Consumers have become accustomed to “tax-free” online shopping, but the game is about to change. There is a sales tax reform bill on the floor of Congress, and whether it passes or not, increased taxes for online-only retailers are inevitable – there is too much tax revenue being missed by states under the current self-reporting system.
To investigate the potential effect of an online sales tax bill, my company surveyed 500 online shoppers. The respondents were instructed to think about their last online purchase, then asked what they would have done if state and local sales tax were charged at the time of purchase. Most consumers (63 percent) said they would have still made the purchase online, 18 percent said they would have made the purchase offline instead, and 19 percent said they would not have made the purchase at all.
This is good news for brick-and-mortar retailers in the short term, as one in five online purchasers will purchase in-store if sales tax is applied – but the story does not end there. The tax reform is the first domino leading to major changes in the retail landscape in the near future.
Naturally, the bill has wide support among major brick-and-mortar retailers, such as Walmart, Best Buy, and Target, which have long been fighting against the lower prices of the “tax-free” online-only retailers. What may be surprising is that Amazon also supports the bill. Why would the biggest online-only retailer back legislation that could curtail online buying by as much as one-third? Amazon is already a step ahead.
Without having to worry about state lines due to taxes, Amazon is able to expand its operations into all 50 states, opening up a myriad of possibilities to better serve its customers. If lack of sales tax has been an advantage of online retailers, convenience and immediacy have been the biggest advantages of brick-and-mortar stores. Amazon’s recent moves and investments have driven the company closer to reaching the immediate gratification parity that customers get with physical stores. With added infrastructure across the country, Amazon will be the champion of immediacy.
The same way the standard of free shipping was once a fringe benefit, next-day and same-day delivery, as well as pick-up, will be the new normal in the near future. Amazon has already been testing same-day delivery in 10 major markets and has over 10 million people subscribing to Amazon Prime for two-day delivery.
EBay, although opposed to the tax reform, is also positioned to expand its services once state lines are no longer barriers. EBay has recently launched the eBay Now app geared toward instant delivery in New York, San Francisco, and San Jose. Through partnerships with over a dozen major retailers including Best Buy, Target, and Macy’s, an eBay “valet” will find what you need at a nearby store and deliver it to you for a small delivery charge. EBay plans to expand service to Chicago or Dallas next and, if all goes well with the pilot, across U.S. cities this summer.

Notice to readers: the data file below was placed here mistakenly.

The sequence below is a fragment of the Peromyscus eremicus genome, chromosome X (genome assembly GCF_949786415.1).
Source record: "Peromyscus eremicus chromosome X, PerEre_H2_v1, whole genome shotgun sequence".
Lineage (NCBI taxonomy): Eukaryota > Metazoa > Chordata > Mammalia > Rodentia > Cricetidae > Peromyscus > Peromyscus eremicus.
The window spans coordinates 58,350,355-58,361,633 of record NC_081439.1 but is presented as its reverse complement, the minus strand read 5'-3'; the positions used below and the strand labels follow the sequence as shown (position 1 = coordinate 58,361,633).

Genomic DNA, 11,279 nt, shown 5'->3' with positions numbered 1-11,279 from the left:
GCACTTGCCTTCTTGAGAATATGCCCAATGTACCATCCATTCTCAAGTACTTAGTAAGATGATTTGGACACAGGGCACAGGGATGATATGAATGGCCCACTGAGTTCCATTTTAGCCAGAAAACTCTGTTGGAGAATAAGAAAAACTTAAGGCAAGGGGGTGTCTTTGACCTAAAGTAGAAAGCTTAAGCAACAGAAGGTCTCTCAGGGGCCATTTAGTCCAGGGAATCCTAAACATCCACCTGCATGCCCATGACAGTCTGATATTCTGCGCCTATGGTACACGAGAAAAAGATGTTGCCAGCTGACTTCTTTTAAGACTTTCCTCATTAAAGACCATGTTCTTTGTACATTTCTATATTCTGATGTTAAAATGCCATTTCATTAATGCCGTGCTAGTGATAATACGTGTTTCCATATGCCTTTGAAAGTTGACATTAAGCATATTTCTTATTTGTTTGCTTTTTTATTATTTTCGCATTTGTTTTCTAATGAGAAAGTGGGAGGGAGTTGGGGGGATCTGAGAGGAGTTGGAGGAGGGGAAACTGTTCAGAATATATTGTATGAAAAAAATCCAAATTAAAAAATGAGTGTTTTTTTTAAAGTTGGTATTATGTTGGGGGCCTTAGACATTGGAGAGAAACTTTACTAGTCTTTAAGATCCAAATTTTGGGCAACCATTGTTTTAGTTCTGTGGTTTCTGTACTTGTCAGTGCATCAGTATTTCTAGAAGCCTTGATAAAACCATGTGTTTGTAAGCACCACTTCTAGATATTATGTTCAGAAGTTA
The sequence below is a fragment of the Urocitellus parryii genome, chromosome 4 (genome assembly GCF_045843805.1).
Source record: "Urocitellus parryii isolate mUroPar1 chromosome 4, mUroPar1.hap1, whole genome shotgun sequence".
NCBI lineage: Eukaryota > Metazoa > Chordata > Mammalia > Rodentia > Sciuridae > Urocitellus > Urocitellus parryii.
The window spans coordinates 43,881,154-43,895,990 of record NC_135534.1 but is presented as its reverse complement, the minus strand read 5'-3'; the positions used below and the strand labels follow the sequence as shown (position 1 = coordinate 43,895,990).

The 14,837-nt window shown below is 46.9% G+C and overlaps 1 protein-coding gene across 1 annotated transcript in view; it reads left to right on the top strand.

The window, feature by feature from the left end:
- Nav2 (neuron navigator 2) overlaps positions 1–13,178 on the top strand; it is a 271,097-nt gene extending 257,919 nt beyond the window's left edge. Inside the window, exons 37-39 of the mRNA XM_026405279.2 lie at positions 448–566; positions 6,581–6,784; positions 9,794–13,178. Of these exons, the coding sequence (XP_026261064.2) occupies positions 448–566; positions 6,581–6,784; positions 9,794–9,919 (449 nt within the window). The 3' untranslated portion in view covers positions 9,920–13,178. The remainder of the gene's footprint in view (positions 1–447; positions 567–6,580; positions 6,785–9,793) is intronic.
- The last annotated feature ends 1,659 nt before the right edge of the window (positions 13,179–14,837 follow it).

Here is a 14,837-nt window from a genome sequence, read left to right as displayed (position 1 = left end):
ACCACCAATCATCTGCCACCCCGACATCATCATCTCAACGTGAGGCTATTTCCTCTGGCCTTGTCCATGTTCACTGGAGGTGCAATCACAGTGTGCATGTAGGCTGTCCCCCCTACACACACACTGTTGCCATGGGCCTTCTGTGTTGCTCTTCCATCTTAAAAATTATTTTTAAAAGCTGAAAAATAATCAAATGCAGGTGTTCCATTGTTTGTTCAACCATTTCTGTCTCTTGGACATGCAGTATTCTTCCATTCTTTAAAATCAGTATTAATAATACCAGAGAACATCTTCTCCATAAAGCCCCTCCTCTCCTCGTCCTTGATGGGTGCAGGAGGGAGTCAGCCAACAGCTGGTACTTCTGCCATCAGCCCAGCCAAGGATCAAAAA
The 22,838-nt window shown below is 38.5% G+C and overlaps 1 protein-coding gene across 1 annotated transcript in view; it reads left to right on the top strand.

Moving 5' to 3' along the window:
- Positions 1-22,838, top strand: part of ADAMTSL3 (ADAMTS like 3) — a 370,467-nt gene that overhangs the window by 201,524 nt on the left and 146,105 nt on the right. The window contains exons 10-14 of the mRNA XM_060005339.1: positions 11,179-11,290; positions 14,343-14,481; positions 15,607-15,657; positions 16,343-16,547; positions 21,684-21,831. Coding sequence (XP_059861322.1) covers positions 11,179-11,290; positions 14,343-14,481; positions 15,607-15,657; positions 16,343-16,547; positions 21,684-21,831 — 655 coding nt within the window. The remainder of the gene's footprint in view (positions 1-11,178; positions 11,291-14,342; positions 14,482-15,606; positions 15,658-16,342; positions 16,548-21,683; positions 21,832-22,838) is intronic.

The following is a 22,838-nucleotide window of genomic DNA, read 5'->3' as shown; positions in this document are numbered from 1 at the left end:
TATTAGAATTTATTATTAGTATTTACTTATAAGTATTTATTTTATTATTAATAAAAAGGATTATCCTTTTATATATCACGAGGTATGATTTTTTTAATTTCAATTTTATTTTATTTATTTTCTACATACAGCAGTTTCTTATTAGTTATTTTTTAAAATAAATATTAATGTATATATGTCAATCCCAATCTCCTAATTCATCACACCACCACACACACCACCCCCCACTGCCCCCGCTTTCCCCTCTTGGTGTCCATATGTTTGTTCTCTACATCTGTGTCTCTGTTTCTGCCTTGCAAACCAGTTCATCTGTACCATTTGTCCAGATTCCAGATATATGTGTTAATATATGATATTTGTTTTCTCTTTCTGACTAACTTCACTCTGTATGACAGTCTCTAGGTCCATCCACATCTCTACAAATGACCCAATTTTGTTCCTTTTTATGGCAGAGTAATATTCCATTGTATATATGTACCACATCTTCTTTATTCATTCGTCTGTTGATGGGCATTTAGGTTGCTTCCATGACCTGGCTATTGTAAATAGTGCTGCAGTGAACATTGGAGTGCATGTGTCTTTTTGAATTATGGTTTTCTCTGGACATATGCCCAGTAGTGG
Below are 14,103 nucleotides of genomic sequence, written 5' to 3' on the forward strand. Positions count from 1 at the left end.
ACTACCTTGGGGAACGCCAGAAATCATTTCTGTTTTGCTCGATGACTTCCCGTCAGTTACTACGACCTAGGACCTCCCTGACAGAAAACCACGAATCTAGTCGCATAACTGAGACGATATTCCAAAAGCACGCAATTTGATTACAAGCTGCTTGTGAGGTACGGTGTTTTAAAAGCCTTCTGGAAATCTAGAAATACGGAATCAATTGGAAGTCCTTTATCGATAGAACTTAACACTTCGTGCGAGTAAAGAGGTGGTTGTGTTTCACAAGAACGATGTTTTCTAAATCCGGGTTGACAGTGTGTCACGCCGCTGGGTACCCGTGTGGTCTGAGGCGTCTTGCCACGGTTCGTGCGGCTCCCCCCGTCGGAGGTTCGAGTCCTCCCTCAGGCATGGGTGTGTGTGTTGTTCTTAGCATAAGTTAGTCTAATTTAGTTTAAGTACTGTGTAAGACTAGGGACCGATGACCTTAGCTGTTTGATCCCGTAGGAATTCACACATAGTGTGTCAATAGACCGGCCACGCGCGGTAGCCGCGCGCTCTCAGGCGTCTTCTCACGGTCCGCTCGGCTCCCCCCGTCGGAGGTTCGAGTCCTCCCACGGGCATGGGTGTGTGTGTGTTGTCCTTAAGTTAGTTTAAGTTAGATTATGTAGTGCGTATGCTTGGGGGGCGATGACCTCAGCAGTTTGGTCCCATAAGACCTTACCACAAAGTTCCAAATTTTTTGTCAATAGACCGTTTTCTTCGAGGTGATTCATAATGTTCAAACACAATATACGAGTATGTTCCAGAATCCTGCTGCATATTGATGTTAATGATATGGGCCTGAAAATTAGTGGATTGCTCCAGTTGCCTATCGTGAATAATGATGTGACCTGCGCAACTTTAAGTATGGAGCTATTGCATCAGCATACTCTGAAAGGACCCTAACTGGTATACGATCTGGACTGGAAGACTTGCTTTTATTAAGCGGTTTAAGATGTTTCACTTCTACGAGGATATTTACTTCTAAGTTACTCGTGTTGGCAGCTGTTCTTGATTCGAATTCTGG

Moves like those taken by Amazon and eBay deliver a greater threat to brick-and-mortar stores than lopsided taxation. Once online-only retailers build out and perfect these same-day services, the brick-and-mortar stores will have to innovate to stay relevant. The next five years could see a retailer arms race, where the stores giving customers the most convenience win.
Once same-day shipping becomes the norm, one of the only advantages physical stores will have left is the in-store shopping experience. Customers still like to shop, and touching and feeling a product will always be a draw for brick-and-mortar stores. Retailers will have to capitalize on this advantage and put more effort and innovation into the in-store experience.
The Internet sales tax legislation is inevitable, and whenever it passes, about one-third of online shoppers will change their purchase behavior. However, the real implication for brands is the long-term effect of the online-only retailers expanding their operations and competing with the old guard on their own turf.
For brick-and-mortar retailers relying on an Internet sales tax to level the playing field, they may find that consumers have taken the game to a whole new stadium. When the competition for consumer dollars moves beyond price, convenience and experience will reign supreme.
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